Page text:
IN THE WORKERS' COMPENSATION COURT OF THE STATE OF MONTANA
2001 MTWCC 24
WCC No. 2000-0222
STATE COMPENSATION INSURANCE FUND
SALISH KOOTENAI COLLEGE
DECISION AND JUDGMENT
AFFIRMED in Part, REVERSED & REMANDED in Part 12/5/02
Summary: Claimant requests that the offset for social security disability (SSD) benefits he receives be reduced by the amount of attorney fees he expended in obtaining the SSD benefits. After frustrating the insurer from securing any recoupment of an overpayment due to his receipt of retroactive SSD benefits, he also seeks a penalty because the insurer recently reduced his biweekly benefits on account of the overpayment, arguing that he must agree to any reduction.
Held: The statutes concerning the social security offset are clear and do not allow attorney fees to be considered. The common fund doctrine adopted in Murer v. State Fund, 282 Mont. 210, 942 P.2d 69 (1997), is inapplicable and does not overrule Stahl v. Ramsey Const. Co., 248 Mont. 271, 274-276, 811 P.2d 546, 547 (1991). A claimant cannot frustrate recoupment of a social security disability (SSD) overpayment by refusing to agree to a reduction in biweekly benefits. There is nothing in the offset statutes precluding the insurer from reasonably reducing benefits to recoup an SSD overpayment. A subsequent statute authorizing termination of all benefits to effect recoupment is not inconsistent with this holding.
¶1 This matter is submitted for decision on an Agreed Statement of Facts, a copy of which is attached to this decision. Not all of the agreed facts are necessary for the decision.
¶2 Paraphrased, the essential facts are as follows:
¶3 The parties have phrased the issues as follows:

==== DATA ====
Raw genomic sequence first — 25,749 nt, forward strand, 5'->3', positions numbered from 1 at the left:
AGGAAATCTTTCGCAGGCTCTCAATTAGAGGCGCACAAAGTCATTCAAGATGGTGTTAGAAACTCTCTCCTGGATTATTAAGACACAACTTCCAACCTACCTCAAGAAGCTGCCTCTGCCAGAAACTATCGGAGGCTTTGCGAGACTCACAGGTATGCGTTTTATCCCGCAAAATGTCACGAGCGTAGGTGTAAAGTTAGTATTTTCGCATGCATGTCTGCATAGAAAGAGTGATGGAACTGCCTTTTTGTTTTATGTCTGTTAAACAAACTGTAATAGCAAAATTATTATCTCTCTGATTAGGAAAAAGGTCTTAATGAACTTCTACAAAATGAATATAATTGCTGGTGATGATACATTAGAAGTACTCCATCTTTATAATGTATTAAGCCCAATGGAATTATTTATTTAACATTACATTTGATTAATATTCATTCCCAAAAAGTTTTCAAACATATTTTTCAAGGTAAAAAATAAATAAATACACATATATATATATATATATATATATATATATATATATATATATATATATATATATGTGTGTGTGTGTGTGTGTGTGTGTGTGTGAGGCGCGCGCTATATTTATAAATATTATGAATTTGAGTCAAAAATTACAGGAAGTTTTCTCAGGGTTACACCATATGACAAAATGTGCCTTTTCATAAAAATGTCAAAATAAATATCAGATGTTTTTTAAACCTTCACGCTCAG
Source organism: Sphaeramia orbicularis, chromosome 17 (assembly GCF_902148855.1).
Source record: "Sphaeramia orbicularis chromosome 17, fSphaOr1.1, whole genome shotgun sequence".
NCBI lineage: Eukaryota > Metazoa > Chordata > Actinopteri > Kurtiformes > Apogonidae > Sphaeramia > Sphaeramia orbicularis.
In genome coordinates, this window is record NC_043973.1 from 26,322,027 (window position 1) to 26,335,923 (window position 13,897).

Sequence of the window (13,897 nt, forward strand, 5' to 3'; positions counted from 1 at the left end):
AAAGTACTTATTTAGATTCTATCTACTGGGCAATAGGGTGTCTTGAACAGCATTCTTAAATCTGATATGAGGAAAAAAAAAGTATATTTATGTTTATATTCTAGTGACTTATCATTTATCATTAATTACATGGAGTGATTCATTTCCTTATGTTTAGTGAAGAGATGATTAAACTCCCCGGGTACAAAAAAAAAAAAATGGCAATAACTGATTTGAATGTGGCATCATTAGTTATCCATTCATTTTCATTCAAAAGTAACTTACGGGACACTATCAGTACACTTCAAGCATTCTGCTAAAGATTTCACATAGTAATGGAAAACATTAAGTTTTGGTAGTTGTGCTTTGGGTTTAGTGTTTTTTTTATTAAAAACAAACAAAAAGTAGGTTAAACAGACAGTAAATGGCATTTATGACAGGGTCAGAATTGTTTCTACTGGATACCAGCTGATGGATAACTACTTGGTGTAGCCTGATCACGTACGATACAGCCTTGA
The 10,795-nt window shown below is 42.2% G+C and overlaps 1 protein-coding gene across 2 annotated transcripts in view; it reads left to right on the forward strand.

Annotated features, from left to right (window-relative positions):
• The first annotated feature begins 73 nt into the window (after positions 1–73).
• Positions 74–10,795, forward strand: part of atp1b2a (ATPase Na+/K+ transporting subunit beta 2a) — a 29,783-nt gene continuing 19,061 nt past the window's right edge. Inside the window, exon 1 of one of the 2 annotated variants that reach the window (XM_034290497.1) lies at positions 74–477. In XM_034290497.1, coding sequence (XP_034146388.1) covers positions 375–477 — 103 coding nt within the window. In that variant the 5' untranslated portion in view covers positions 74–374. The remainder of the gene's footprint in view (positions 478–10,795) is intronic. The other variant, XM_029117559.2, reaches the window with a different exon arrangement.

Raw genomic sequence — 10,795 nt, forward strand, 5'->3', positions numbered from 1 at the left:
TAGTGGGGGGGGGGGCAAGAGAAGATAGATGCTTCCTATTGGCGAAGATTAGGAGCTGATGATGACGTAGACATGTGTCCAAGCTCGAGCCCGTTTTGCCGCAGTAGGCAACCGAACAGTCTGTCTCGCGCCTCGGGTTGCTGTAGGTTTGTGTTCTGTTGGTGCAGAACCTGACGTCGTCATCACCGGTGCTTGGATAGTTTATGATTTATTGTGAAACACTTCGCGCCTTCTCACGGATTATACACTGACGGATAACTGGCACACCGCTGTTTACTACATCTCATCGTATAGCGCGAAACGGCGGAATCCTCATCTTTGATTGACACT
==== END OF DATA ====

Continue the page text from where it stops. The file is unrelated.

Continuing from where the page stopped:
(Statement of Issues at 1-2.)
¶4 The claimant's occupational disease was diagnosed in June 1993 and the parties agree that the 1991 version of the Workers' Compensation Act must be applied in determining benefits owed to the claimant, Buckman v. Montana Deaconess Hospital, 224 Mont. 318, 321, 730 P.2d 380, 382 (1986).
¶5 At issue in this case is the social security offset provided in section 39-71-701(5), MCA (1991), with respect to TTD benefits, and in section 39-71-702(4), MCA (1991), with respect to PTD benefits. The offset language in the two sections is identical. Subsection (5) of section 39-71-701, MCA, and subsection (4) of section 39-71-702, MCA, provide:
¶6 Claimant urges that the attorney fees he incurred in pursuing his SSD benefits should be taken into consideration in computing the social security offset since the award of SSD benefits benefit the State Fund.
¶7 Neither section 39-71-701(5), MCA, nor section 39-71-701(4), MCA, provide for reduction of the offset on account of attorney fees expended in pursuing and securing SSD benefits. Court's are precluded from inserting additional terms into statutes. § 1-2-101, MCA. The very same arguments made by claimant herein were rejected in Stahl v. Ramsey Const. Co., 248 Mont. 271, 274-276, 811 P.2d 546, 547 (1991). In Stahl the Court held:
¶8 Claimant argues that Stahl is no longer good law in light of Murer v. State Compensation Ins. Fund, 282 Mont. 210, 942 P.2d 69 (1997). Murer held that where a claimant brings an action on his own behalf and others similarly situated to establish an entitlement to benefits under the Montana Workers' Compensation Act, and succeeds in that action, the attorney for the claimant bringing the action is entitled to collect attorney fees from benefits he or she has established as due other benefitting claimants. At issue in Murer was the common fund doctrine. That doctrine has no application here. Claimant is not seeking attorney fees for others who may benefit by this decision, rather he is seeking attorney fees with respect to his own entitlement. Moreover, statutes control over common law doctrine. "Where a conflict arises between the common law and a statute, the common law must yield." ISC Distributors, Inc. v. Trevor, 273 Mont. 185, 202, 903 P.2d 170, 180 (1995). Claimant is not entitled to a reduction in the offset based on the attorney fees he incurred in obtaining SSD benefits.
¶9 Claimant argues that the State Fund may not recoup overpayments absent his agreement or an order of this Court. In effect, he argues that he can obstruct recoupment and force the State Fund to petition the Court.
¶10 Nothing in the statutes governing the social security offset speak to the issue. The statutes do not establish any procedure or formula for taking the offset in cases where SSD benefits are awarded retroactively.